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Evidence based educational outreach visits: effects on prescriptions of non-steroidal anti-inflammatory drugs

Abstract

Aims: To evaluate the effectiveness of an evidence based group educational outreach visit on prescription patterns of non-steroidal anti-inflammatory drugs (NSAIDs) in primary care.

Design: Randomised controlled simple blind trial, with randomisation into three groups: experimental (evidence based educational outreach visit), placebo (conventional education session), and control (without intervention).

Setting: The 24 primary care centres of the National Institute of Healthcare Network in a rural province of Aragon, Spain.

Participants: The 24 primary health care teams of the network, with 158 general practitioners (GPs). The teams were randomised into the groups, experimental (8 teams, 48 GPs), placebo (8 teams, 54 GPs), and control (8 teams, 56 GPs).

Intervention: Experimental group: one group educational outreach visit, conveying data based on a systematic review of the literature that was reinforced with printed material; placebo group: one non-structured educational session; control group: no intervention. Both educational sessions emphasised that there are no differences in the effectiveness of the NSAIDs reviewed (diclofenac, piroxicam, and tenoxicam); a recommendation was made to prescribe diclofenac over tenoxicam because of price differences.

Main outcome measures: Changes in the number of packages prescribed for each of the drugs and changes in the cost per package of NSAIDs prescribed during the six months before, and after the intervention.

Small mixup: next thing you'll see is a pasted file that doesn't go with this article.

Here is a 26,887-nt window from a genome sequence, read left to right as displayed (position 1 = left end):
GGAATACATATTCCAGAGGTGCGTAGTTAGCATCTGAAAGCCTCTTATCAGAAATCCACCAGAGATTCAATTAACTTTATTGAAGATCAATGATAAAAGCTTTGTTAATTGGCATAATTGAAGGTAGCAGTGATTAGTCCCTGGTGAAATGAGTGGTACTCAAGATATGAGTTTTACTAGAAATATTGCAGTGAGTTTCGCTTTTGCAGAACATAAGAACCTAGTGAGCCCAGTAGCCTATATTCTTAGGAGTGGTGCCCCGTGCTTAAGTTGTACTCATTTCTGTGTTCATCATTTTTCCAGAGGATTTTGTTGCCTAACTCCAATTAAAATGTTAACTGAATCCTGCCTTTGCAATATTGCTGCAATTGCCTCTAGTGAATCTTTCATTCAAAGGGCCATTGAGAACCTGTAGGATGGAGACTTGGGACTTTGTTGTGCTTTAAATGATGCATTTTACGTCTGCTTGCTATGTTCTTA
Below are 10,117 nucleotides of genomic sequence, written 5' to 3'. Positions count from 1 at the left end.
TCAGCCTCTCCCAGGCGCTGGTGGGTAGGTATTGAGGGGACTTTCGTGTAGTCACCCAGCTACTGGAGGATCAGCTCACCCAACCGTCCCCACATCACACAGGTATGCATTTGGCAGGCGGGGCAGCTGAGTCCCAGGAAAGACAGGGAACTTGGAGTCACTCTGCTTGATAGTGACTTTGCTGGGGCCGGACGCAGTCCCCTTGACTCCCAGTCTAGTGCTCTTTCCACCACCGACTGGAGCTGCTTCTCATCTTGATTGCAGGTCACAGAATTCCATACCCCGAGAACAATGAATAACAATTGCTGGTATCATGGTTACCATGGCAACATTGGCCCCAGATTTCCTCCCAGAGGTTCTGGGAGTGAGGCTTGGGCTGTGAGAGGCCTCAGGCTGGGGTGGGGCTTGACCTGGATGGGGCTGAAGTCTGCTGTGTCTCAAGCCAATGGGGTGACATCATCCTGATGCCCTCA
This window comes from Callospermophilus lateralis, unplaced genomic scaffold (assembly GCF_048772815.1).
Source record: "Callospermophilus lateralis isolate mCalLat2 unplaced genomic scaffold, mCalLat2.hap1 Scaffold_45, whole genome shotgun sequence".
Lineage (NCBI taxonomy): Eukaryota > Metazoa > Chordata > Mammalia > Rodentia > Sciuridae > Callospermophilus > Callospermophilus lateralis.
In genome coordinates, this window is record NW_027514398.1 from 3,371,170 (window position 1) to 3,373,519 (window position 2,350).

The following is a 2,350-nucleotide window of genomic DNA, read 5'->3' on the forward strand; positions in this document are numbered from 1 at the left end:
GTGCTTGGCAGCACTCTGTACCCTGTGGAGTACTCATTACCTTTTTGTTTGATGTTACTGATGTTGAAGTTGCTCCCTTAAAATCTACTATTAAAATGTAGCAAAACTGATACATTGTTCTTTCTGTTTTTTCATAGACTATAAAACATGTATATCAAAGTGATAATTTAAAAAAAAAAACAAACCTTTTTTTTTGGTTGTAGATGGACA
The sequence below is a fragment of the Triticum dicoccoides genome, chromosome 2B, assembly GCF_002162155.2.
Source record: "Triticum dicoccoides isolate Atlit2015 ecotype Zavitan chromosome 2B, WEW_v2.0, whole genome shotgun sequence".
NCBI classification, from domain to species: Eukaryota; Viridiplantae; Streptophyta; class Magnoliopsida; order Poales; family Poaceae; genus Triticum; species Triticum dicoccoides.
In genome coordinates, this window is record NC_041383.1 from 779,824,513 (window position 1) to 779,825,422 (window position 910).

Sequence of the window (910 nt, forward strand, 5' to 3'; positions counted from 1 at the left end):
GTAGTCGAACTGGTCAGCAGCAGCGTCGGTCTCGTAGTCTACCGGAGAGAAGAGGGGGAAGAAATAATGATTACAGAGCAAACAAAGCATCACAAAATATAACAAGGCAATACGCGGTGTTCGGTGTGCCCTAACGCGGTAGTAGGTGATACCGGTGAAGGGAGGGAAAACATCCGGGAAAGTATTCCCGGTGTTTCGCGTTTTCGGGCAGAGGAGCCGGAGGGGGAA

Results: There were no differences in the basal characteristics of the three groups, except for the number of prescriptions during the six months before the intervention. Prescriptions for NSAIDs decreased homogeneously in the three groups. For tenoxicam, the experimental group reduced prescriptions by 22.5% (95%CI: 34.42 to −10.76), compared with a reduction of 9.78% (95%CI: −17.70 to −1.86) in the placebo group and an increase of 14.44% (95%CI: 5.22 to 23.66) in the control group. The average cost per prescription decreased by 1.91% (95%CI: −0.33% to −3.49%) in the experimental group, 0.16% (95%CI: −0.27% to −2.93%) in the placebo group, and rose by 1.76% (95%CI: 0.35% to 3.17%) in the control group.

Conclusions: Evidence based educational outreach visits are more effective than no intervention at all. Results suggest that evidence based educational outreach visits are incrementally more effective than conventional educational sessions, which in turn are more effective than no intervention at all.

  • educational outreach visit
  • drug prescribing
  • intervention trial
  • primary care

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